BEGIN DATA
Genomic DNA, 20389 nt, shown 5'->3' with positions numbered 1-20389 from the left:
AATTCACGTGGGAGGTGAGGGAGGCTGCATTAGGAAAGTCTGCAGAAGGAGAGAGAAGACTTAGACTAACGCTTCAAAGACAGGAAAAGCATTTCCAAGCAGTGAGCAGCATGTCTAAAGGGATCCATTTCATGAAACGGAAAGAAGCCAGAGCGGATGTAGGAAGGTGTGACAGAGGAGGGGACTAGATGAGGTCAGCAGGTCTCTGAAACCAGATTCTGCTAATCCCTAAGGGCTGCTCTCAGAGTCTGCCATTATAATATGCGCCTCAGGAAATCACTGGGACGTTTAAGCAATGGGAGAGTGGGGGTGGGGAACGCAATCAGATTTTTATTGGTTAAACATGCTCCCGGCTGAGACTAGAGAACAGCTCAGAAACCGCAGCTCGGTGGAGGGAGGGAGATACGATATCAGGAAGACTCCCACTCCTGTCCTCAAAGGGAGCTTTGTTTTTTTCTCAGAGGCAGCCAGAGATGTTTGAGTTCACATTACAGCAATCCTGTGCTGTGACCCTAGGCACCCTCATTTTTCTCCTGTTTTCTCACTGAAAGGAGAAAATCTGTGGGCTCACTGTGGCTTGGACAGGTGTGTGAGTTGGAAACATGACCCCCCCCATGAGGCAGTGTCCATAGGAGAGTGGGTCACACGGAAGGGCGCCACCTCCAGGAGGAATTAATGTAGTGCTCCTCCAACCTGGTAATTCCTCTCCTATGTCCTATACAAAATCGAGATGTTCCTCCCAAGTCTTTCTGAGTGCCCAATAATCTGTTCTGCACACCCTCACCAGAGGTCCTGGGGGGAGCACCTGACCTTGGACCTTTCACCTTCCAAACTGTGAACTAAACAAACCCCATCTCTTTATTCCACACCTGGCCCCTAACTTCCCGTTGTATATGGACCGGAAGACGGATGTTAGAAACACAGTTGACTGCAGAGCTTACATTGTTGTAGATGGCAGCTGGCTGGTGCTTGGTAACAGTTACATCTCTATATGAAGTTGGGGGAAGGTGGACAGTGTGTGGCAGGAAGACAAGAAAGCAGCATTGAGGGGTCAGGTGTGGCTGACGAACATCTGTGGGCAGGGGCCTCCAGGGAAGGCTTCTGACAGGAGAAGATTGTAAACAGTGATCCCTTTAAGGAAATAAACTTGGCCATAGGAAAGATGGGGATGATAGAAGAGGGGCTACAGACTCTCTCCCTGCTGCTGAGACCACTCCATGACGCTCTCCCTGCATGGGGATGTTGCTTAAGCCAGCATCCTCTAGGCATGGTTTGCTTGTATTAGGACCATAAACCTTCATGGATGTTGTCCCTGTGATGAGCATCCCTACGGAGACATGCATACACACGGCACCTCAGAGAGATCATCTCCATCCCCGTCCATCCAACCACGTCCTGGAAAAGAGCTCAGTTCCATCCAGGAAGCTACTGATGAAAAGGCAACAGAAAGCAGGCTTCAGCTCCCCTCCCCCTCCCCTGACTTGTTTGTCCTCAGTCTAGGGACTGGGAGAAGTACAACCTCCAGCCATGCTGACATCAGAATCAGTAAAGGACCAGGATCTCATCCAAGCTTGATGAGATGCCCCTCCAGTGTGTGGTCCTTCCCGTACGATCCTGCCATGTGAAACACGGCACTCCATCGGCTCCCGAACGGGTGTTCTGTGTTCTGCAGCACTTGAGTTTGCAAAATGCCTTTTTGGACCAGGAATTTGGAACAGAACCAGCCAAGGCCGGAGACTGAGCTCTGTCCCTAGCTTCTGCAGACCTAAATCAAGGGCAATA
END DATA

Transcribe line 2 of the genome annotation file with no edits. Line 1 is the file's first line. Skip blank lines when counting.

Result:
AATTCACGTGGGAGGTGAGGGAGGCTGCATTAGGAAAGTCTGCAGAAGGAGAGAGAAGACTTAGACTAACGCTTCAAAGACAGGAAAAGCATTTCCAAGCAGTGAGCAGCATGTCTAAAGGGATCCATTTCATGAAACGGAAAGAAGCCAGAGCGGATGTAGGAAGGTGTGACAGAGGAGGGGACTAGATGAGGTCAGCAGGTCTCTGAAACCAGATTCTGCTAATCCCTAAGGGCTGCTCTCAGAGTCTGCCATTATAATATGCGCCTCAGGAAATCACTGGGACGTTTAAGCAATGGGAGAGTGGGGGTGGGGAACGCAATCAGATTTTTATTGGTTAAACATGCTCCCGGCTGAGACTAGAGAACAGCTCAGAAACCGCAGCTCGGTGGAGGGAGGGAGATACGATATCAGGAAGACTCCCACTCCTGTCCTCAAAGGGAGCTTTGTTTTTTTCTCAGAGGCAGCCAGAGATGTTTGAGTTCACATTACAGCAATCCTGTGCTGTGACCCTAGGCACCCTCATTTTTCTCCTGTTTTCTCACTGAAAGGAGAAAATCTGTGGGCTCACTGTGGCTTGGACAGGTGTGTGAGTTGGAAACATGACCCCCCCCATGAGGCAGTGTCCATAGGAGAGTGGGTCACACGGAAGGGCGCCACCTCCAGGAGGAATTAATGTAGTGCTCCTCCAACCTGGTAATTCCTCTCCTATGTCCTATACAAAATCGAGATGTTCCTCCCAAGTCTTTCTGAGTGCCCAATAATCTGTTCTGCACACCCTCACCAGAGGTCCTGGGGGGAGCACCTGACCTTGGACCTTTCACCTTCCAAACTGTGAACTAAACAAACCCCATCTCTTTATTCCACACCTGGCCCCTAACTTCCCGTTGTATATGGACCGGAAGACGGATGTTAGAAACACAGTTGACTGCAGAGCTTACATTGTTGTAGATGGCAGCTGGCTGGTGCTTGGTAACAGTTACATCTCTATATGAAGTTGGGGGAAGGTGGACAGTGTGTGGCAGGAAGACAAGAAAGCAGCATTGAGGGGTCAGGTGTGGCTGACGAACATCTGTGGGCAGGGGCCTCCAGGGAAGGCTTCTGACAGGAGAAGATTGTAAACAGTGATCCCTTTAAGGAAATAAACTTGGCCATAGGAAAGATGGGGATGATAGAAGAGGGGCTACAGACTCTCTCCCTGCTGCTGAGACCACTCCATGACGCTCTCCCTGCATGGGGATGTTGCTTAAGCCAGCATCCTCTAGGCATGGTTTGCTTGTATTAGGACCATAAACCTTCATGGATGTTGTCCCTGTGATGAGCATCCCTACGGAGACATGCATACACACGGCACCTCAGAGAGATCATCTCCATCCCCGTCCATCCAACCACGTCCTGGAAAAGAGCTCAGTTCCATCCAGGAAGCTACTGATGAAAAGGCAACAGAAAGCAGGCTTCAGCTCCCCTCCCCCTCCCCTGACTTGTTTGTCCTCAGTCTAGGGACTGGGAGAAGTACAACCTCCAGCCATGCTGACATCAGAATCAGTAAAGGACCAGGATCTCATCCAAGCTTGATGAGATGCCCCTCCAGTGTGTGGTCCTTCCCGTACGATCCTGCCATGTGAAACACGGCACTCCATCGGCTCCCGAACGGGTGTTCTGTGTTCTGCAGCACTTGAGTTTGCAAAATGCCTTTTTGGACCAGGAATTTGGAACAGAACCAGCCAAGGCCGGAGACTGAGCTCTGTCCCTAGCTTCTGCAGACCTAAATCAAGGGCAATA